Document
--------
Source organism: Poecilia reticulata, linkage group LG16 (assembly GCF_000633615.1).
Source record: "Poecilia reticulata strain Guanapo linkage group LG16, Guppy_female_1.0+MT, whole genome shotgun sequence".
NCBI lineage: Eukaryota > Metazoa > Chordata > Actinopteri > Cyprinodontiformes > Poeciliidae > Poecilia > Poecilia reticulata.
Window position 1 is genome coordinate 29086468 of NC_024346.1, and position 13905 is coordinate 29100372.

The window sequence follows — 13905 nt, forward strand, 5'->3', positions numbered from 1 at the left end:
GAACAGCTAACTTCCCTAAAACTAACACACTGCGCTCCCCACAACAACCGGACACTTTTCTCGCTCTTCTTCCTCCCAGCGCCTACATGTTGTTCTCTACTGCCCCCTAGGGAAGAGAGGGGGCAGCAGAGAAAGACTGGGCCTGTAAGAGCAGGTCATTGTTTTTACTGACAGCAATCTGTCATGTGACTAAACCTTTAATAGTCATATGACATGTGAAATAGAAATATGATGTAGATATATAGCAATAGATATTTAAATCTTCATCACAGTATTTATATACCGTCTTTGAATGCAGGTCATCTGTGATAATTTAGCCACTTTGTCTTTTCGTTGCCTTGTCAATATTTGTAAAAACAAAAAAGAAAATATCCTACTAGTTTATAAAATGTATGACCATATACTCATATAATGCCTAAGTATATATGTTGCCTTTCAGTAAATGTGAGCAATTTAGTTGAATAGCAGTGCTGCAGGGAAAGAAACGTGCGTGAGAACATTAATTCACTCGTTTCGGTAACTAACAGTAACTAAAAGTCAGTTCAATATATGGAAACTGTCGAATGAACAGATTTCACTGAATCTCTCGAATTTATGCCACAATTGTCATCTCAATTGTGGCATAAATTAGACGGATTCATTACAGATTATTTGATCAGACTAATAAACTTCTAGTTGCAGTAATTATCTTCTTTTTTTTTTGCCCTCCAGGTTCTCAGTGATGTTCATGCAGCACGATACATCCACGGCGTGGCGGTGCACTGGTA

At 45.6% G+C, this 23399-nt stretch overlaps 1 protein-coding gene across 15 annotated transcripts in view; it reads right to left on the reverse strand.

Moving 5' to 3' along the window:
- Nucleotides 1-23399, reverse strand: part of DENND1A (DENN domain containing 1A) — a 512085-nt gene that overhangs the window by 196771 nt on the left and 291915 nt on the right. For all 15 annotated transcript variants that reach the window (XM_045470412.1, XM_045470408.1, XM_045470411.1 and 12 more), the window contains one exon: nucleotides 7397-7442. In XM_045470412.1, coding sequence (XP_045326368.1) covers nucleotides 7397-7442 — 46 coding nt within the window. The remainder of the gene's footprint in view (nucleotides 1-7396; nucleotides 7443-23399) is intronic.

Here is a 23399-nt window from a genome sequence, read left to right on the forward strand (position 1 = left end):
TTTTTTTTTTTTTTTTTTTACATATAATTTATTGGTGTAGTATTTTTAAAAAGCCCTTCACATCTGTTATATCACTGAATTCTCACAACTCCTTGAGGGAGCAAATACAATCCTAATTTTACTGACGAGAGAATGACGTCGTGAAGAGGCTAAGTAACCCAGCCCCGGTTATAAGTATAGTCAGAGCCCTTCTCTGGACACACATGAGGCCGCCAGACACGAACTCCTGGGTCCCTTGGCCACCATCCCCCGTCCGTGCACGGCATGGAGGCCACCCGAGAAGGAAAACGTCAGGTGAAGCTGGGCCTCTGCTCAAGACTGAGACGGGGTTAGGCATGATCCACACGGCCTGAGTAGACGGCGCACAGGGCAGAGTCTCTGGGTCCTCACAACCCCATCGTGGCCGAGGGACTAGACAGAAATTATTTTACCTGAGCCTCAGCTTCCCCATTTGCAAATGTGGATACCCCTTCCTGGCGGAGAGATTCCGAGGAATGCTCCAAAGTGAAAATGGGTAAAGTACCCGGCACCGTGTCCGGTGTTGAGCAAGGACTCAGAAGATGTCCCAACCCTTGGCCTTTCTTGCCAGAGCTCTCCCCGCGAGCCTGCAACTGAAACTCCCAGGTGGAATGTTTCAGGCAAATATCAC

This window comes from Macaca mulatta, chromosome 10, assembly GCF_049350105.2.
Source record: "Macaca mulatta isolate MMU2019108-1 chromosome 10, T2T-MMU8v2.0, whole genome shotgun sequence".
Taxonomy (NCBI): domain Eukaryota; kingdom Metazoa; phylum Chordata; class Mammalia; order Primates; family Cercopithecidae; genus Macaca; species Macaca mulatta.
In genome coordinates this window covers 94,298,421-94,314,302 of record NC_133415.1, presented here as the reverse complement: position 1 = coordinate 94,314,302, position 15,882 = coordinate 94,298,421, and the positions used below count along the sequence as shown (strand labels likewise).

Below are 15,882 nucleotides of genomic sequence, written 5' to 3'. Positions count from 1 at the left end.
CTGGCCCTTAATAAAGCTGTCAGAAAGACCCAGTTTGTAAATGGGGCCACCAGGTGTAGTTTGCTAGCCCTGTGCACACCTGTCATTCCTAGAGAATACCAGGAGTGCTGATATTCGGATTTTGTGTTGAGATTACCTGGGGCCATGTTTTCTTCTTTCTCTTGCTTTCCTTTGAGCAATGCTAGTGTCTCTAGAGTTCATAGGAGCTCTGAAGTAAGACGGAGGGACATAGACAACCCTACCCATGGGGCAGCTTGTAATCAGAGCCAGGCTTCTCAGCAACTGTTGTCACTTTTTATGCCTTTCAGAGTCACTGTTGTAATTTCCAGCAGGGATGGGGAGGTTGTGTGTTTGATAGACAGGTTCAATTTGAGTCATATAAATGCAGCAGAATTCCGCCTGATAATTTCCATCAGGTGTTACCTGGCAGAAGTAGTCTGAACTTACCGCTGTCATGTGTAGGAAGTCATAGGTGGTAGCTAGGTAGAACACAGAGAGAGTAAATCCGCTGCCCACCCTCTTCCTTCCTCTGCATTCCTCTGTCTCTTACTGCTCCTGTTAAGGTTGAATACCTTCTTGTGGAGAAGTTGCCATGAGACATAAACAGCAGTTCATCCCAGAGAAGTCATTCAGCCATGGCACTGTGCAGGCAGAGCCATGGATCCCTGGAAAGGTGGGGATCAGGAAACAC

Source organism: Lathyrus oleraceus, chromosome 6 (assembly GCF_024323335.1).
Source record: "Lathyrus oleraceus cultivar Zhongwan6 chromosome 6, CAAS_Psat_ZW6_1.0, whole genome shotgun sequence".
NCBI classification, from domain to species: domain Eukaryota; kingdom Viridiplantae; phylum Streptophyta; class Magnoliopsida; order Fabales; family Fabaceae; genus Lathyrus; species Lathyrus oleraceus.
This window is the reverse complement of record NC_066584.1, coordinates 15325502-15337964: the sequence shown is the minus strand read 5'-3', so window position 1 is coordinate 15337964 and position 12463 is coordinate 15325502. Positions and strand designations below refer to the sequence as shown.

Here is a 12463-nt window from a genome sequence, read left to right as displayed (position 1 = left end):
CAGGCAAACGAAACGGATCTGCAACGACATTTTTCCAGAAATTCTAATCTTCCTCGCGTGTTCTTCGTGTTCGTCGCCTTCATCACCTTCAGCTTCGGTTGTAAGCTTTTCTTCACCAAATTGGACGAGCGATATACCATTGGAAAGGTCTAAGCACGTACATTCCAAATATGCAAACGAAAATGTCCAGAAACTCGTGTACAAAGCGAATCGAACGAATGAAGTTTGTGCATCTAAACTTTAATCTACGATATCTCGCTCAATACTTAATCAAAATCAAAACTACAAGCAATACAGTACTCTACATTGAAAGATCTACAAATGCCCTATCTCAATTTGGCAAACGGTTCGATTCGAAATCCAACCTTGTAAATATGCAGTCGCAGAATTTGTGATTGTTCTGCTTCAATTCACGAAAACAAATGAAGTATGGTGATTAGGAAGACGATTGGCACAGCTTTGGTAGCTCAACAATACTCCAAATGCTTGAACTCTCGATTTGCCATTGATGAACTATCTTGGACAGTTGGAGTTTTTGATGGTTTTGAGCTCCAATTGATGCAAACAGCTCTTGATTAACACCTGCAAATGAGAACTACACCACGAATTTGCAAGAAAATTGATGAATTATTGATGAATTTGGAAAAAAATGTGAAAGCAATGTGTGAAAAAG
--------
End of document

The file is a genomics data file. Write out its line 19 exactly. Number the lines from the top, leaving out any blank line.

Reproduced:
Source record: "Lathyrus oleraceus cultivar Zhongwan6 chromosome 6, CAAS_Psat_ZW6_1.0, whole genome shotgun sequence".